The Edinburgh Festival is just weeks away now and, as often happens at this time of year, there are a number of shows playing themselves in before transferring in a northerly direction for their Fringe run. One which caught my eye is Careless currently warming up at The Hen And Chickens in Islington. Conceived and written in lockdown by young actors Emma François and Eva Tritschler, collectively known as Written Off Theatre, it has already enjoyed success at both The Lion and Unicorn and Hope Theatres. It is a thoroughly entertaining 45 minutes played with a fine sense of comedy; at the same time I learned rather more than I would care to know about how catheterisation works these days and was introduced to the modern condition of maskne (look it up).
The acting profession is famed for its many superstitions among which is the notion that you shouldn’t quote the, as it’s known, “Scottish play” in order to not to visit disaster upon yourself. Yet this is exactly how Careless begins as struggling actor Briony (Tritschler) gives an impassioned rendering of the dagger speech. She intersperses this with making sporadic attempts at videoing her audition tape for a well-known hair product (sorry, “balm”) and carrying out preparations for her own 25th birthday party which mostly seems to consist of quaffing prosecco. Her flat mate Sam gets back after her exhausting day as a Care Assistant, with tales of the lonely souls she has been looking after, suggesting a rather grimmer reality than the fantasies indulged in by self-obsessed Briony. Sam also brings with her a rather troubling secret which threatens to destroy both women’s fragile equilibria.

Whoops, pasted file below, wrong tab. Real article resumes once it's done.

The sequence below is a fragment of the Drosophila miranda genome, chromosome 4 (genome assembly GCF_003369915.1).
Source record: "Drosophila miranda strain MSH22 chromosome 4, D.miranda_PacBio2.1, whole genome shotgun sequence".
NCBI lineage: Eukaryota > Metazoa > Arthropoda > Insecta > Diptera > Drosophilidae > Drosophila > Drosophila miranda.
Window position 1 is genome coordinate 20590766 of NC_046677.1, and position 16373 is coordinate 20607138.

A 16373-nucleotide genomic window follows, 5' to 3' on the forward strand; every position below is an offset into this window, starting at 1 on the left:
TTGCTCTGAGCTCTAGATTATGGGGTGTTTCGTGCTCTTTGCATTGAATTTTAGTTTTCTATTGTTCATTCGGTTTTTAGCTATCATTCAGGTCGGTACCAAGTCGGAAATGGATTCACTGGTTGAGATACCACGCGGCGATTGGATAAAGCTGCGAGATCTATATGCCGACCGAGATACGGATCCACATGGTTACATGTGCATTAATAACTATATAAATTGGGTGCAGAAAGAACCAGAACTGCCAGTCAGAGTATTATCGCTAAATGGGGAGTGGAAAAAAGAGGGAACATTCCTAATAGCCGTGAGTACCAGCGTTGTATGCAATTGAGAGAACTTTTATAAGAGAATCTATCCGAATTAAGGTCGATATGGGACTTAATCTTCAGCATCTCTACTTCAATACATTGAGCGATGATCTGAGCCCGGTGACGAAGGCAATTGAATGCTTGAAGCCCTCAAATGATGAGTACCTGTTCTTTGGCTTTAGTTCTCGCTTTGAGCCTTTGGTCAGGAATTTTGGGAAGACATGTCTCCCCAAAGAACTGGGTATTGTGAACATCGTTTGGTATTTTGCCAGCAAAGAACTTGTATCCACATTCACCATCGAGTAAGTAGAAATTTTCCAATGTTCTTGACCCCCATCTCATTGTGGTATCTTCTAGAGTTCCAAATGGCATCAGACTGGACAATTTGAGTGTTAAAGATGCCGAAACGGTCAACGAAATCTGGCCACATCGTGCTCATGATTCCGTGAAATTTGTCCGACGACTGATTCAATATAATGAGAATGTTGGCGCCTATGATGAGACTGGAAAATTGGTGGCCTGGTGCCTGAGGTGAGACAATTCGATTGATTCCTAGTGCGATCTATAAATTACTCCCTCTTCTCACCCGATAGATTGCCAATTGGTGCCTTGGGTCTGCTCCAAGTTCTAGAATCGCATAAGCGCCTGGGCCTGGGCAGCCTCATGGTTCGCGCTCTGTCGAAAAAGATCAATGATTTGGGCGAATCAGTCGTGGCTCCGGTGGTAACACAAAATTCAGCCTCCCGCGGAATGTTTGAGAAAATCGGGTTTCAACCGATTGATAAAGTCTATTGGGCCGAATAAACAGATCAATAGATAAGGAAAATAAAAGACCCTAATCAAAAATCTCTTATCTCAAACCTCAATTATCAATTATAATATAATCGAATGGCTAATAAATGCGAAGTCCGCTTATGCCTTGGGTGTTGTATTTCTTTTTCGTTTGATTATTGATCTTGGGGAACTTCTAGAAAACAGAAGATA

For the most part, the play proceeds as a traditional flat share comedy with over caring Sam and rather more careless Briony trading banter about themselves and the somewhat different worlds they inhabit. This section pokes a good deal of fun at the pretensions and egos of a certain breed of actor while making some serious points about the place of carers in our society, particularly during the pandemic. François lived this role for real when acting roles dried up during Covid and this ring of truth does much to ground the play in reality. The second half sees a shift of tone as the dark secret of a single careless moment is revealed and the repercussions are played out. The two women take entirely different approaches to the problem but who will prove right in the end – if indeed either are right at all? It transpires that Sam is just as much of an actor – and possibly a better one – as her flatmate and by the end of the play the demarcation lines between the women are less finely distinguished.
Tritschler and François exude over emphatic bonhomie and mousy reticence respectively making for a comedy of opposites which includes plenty of laugh out loud moments with some cleverly wrought lines; no air of carelessness here. They are a lively young pair and there’s an air of ease and comfortableness to their playing borne of their collaboration and refinement of the material (ongoing presumably) while still retaining a sharp edge about the more serious aspects. I assume the piece has been self-directed and it would almost certainly benefit from having a third pair of eyes to sharpen focus here and there before it gets to Scotland; but that’s partly what these try outs are for. At least there doesn’t seem to have been any curse lingering over the show given its risky opening gambit.